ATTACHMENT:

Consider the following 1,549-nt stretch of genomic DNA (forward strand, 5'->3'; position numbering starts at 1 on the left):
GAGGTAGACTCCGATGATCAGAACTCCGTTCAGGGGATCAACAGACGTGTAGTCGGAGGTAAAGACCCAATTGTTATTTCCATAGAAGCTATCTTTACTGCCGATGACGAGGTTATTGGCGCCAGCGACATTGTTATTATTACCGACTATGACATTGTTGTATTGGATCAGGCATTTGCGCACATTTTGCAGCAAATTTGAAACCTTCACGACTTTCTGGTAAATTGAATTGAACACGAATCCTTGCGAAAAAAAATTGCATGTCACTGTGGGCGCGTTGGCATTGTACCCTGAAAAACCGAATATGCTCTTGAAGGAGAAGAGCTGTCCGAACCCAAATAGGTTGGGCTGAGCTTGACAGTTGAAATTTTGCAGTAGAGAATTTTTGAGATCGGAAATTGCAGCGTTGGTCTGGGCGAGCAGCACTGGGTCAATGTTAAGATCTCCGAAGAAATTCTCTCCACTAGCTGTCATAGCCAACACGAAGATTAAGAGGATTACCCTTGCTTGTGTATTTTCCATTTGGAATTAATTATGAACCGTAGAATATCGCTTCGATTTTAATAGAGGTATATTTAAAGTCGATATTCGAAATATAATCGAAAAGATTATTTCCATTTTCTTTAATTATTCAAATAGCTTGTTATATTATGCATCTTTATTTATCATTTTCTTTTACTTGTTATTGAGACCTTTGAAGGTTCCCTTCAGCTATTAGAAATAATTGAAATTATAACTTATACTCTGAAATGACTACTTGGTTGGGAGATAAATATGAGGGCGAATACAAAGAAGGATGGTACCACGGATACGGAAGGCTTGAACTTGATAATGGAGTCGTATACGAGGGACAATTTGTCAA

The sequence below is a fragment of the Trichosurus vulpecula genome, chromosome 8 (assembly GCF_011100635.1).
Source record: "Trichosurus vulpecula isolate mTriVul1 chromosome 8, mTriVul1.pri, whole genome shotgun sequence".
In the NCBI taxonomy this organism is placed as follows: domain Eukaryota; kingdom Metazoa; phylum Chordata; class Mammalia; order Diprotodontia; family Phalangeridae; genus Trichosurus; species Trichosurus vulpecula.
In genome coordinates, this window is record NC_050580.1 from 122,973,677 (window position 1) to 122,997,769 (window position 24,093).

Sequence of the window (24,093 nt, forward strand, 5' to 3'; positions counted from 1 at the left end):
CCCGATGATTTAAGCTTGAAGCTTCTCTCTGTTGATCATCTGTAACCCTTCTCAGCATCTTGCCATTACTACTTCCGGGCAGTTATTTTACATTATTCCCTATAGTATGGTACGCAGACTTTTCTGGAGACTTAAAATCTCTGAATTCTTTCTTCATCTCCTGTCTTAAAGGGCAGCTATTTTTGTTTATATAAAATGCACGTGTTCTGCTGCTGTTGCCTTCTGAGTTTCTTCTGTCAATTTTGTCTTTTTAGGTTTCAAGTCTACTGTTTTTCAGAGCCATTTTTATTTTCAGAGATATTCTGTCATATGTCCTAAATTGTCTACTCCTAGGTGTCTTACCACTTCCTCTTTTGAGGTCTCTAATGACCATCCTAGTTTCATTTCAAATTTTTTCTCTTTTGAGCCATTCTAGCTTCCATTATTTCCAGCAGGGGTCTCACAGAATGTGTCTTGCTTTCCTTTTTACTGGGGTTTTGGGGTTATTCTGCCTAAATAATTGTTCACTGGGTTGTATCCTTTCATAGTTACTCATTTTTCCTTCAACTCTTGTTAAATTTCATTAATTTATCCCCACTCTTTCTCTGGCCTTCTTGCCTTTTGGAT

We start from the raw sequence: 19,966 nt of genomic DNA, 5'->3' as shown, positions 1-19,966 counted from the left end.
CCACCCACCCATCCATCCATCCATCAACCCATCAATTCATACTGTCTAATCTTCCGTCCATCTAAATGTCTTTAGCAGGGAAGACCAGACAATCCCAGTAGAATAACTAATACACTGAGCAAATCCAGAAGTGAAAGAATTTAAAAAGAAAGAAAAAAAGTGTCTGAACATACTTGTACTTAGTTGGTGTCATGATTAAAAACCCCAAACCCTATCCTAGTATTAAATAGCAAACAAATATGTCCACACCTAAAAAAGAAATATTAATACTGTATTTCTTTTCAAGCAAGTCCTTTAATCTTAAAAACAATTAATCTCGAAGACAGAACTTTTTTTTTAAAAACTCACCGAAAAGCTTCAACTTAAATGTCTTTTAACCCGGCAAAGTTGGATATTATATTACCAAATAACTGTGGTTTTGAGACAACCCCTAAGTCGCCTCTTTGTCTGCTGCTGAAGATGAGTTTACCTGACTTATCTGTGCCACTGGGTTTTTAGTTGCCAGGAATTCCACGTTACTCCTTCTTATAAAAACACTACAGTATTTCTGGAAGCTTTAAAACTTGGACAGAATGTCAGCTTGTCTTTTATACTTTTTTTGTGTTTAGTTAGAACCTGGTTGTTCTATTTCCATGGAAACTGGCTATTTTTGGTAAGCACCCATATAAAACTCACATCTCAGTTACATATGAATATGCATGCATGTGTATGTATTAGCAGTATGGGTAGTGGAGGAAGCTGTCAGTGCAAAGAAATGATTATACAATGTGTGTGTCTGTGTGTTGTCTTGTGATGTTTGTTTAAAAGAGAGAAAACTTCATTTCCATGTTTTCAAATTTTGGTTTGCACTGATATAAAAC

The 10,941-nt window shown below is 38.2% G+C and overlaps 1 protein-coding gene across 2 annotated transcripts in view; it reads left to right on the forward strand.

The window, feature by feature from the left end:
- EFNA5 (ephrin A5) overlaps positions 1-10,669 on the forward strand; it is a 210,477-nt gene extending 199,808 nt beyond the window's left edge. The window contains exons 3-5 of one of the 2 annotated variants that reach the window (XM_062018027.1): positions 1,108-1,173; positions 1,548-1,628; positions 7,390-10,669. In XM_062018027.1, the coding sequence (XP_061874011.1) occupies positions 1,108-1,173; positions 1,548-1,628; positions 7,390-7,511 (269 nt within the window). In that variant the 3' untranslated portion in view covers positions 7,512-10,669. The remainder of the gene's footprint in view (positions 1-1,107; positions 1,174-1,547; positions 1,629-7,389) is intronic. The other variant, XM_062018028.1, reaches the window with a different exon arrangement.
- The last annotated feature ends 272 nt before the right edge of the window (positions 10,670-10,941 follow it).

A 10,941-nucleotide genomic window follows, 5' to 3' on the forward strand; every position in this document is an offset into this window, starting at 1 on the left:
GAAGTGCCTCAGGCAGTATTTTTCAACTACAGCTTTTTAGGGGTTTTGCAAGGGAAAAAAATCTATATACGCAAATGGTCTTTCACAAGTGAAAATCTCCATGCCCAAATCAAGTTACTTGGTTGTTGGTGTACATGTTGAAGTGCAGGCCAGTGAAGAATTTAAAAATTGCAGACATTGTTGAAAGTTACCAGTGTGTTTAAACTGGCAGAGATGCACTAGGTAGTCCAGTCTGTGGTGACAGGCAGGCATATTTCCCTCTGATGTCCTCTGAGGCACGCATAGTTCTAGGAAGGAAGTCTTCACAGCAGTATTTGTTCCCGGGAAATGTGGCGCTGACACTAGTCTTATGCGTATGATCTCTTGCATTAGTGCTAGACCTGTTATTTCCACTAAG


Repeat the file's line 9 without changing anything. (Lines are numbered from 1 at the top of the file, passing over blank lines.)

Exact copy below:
We start from the raw sequence: 19,966 nt of genomic DNA, 5'->3' as shown, positions 1-19,966 counted from the left end.